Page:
"The owner?" Emmeline Vance was not easily satisfied.

"Yes, the owner," Dumbledore confirmed. "Dedalus here informs me that the private property of any witch or wizard is always passed on to their next of kin after their death. As long as there's a relative still alive, it may not be confiscated by the Ministry, or claimed by a third person, under any circumstances. In these matters, I fully rely on the legal opinion provided by the senior partner of Diggle, Diggle and Hopkirk, Diagon Alley solicitors since 1679, himself."

Dedalus Diggle nodded vigorously in agreement. Lupin could see Moody tapping his foot impatiently behind Dumbledore's back, and wished that the Headmaster would stop lecturing the assembled Order on wizarding laws of inheritance and come to the point. The dog at his side sat still as a statue.

"And in the case of the Black family," Dumbledore continued, "the only surviving family member in the direct line happens to be Sirius Black. This is his house."

"But Albus," Elphias Doge ventured to say, "isn't this a bit risky? Black is on the run - what if he comes back here to hide, or something?"

"That is exactly why we are here, Elphias," Dumbledore said. "Because it's such an excellent hiding place. We're here with Sirius Black's consent. As a matter of fact, we're here at his invitation."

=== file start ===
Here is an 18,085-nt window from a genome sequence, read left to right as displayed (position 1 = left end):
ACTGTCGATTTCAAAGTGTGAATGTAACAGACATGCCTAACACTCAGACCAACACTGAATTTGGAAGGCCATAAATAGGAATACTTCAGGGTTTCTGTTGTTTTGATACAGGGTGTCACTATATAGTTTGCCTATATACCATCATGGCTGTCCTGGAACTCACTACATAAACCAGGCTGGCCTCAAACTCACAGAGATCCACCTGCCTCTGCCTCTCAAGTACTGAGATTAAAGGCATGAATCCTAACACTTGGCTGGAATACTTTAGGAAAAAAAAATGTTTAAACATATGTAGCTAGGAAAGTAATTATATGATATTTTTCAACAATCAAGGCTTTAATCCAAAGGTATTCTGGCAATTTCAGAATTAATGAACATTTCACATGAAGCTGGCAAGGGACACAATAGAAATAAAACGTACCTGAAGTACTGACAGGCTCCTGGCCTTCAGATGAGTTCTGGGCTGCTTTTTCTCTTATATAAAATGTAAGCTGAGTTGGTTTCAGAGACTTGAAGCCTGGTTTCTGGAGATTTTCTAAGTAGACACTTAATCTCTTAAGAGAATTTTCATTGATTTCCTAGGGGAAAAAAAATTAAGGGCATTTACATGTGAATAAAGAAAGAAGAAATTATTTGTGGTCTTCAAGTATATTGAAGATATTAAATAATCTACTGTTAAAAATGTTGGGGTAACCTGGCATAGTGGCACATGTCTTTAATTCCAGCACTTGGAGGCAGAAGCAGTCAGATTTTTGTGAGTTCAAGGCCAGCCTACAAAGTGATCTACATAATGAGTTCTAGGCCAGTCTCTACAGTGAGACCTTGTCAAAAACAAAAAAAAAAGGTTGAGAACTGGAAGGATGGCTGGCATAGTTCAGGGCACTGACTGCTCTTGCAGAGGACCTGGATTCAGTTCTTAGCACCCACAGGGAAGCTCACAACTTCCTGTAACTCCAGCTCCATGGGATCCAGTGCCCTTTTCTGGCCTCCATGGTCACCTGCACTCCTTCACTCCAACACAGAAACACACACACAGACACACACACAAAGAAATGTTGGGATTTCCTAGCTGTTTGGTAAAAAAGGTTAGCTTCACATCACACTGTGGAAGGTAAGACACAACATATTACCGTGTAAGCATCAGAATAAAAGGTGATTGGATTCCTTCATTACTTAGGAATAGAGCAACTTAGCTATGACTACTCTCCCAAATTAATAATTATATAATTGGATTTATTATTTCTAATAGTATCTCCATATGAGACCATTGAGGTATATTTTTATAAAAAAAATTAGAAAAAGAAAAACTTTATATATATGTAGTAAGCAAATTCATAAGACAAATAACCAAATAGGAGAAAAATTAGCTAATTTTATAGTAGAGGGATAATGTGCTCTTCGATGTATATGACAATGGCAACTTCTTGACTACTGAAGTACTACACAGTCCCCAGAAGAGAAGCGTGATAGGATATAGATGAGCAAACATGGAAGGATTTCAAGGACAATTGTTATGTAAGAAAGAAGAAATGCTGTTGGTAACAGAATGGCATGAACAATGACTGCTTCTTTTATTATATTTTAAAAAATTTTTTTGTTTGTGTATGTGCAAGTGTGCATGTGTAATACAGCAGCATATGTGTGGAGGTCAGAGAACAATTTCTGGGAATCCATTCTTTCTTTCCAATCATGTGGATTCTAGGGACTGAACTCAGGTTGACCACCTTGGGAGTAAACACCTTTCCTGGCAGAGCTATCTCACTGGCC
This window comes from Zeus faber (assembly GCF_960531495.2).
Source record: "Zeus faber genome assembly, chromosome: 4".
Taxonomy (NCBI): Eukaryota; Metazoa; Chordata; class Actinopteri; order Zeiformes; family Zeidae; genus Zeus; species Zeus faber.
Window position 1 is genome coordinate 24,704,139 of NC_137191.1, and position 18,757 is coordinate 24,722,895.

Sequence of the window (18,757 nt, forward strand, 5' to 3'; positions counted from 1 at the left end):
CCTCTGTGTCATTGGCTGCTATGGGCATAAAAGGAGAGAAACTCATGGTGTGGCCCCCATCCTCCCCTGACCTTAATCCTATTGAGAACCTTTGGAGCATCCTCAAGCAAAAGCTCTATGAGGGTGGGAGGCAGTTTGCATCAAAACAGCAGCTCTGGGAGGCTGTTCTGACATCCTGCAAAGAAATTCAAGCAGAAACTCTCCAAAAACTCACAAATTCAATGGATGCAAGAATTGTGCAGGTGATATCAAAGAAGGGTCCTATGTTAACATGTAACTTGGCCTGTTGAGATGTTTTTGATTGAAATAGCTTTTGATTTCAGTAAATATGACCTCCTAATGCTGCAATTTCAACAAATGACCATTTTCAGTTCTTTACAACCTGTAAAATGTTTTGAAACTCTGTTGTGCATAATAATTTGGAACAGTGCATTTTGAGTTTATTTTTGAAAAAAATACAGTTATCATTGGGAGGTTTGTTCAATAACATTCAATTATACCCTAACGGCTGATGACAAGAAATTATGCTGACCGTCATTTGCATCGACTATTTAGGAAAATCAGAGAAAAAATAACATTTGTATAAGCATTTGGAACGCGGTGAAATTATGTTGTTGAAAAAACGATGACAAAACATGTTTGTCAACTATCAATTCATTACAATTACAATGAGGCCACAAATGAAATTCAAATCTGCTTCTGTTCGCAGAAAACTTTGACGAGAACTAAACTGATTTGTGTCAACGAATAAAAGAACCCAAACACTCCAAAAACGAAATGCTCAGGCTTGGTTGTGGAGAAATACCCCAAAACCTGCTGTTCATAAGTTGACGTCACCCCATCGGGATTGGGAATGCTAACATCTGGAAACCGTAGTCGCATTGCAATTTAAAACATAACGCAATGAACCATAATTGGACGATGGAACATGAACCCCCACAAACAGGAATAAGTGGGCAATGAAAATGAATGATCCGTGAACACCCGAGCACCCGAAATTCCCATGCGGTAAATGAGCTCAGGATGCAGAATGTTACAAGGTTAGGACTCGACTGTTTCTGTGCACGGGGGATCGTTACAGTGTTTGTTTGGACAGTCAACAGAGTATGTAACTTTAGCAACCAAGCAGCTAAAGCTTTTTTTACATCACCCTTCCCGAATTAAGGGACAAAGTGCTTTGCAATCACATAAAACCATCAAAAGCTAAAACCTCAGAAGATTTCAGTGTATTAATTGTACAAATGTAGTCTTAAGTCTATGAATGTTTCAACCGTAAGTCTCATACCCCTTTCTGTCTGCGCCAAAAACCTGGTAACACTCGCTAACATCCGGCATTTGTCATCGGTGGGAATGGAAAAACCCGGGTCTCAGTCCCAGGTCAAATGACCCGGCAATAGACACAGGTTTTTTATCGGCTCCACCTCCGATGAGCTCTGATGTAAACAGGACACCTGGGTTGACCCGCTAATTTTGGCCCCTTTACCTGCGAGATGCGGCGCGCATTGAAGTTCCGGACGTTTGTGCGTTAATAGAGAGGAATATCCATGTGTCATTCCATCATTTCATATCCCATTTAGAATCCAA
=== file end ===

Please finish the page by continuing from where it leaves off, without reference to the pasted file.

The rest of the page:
This was too much. Sturgis Podmore opened his mouth, but no word came out. Doge fell back into his chair, shaking his head in disbelief. In contrast, Emmeline Vance sat even more upright, her hands gripping the arms of her chair. "He knows?"

"It may sound unbelievable," Dumbledore continued firmly, "but I must ask you to hear me out. Everything will be explained, if you let me. I spoke to Sirius at Hogwarts a little more than a year ago, on the night of his recapture and subsequent escape. And I learned things from him that it is high time all of you who are here tonight learned as well."

Nobody interrupted him this time. Everyone's eyes were fixed on Dumbledore's ancient face, those of the dog gleaming yellow in the fire light.

"I learned the truth about a day fourteen years ago," Dumbledore began, "a truth that we all failed to see back then, and that we never bothered to uncover afterwards. We were blinded," he said forcefully, raising his voice, "content to trust our eyes, rather than our hearts, which spoke so differently. For all these years, we have believed Sirius Black to be a traitor and a murderer. For all these years, we have pitied and honoured Peter Pettigrew as the innocent victim of a ruthless killer. But we were wrong. Terribly wrong."

He paused. Every face that was turned to him reflected either disbelief, or anxiety, or both. The tension was palpable.

"I must ask you all to let go of this comfortable and familiar version of events," Dumbledore continued in the same clear voice, "and to do justice to the truth, and justice to Sirius Black. I know him to be a brave man, an honest man, and an innocent man. I therefore ask you to recognise him for what he is, and has always been: one of us."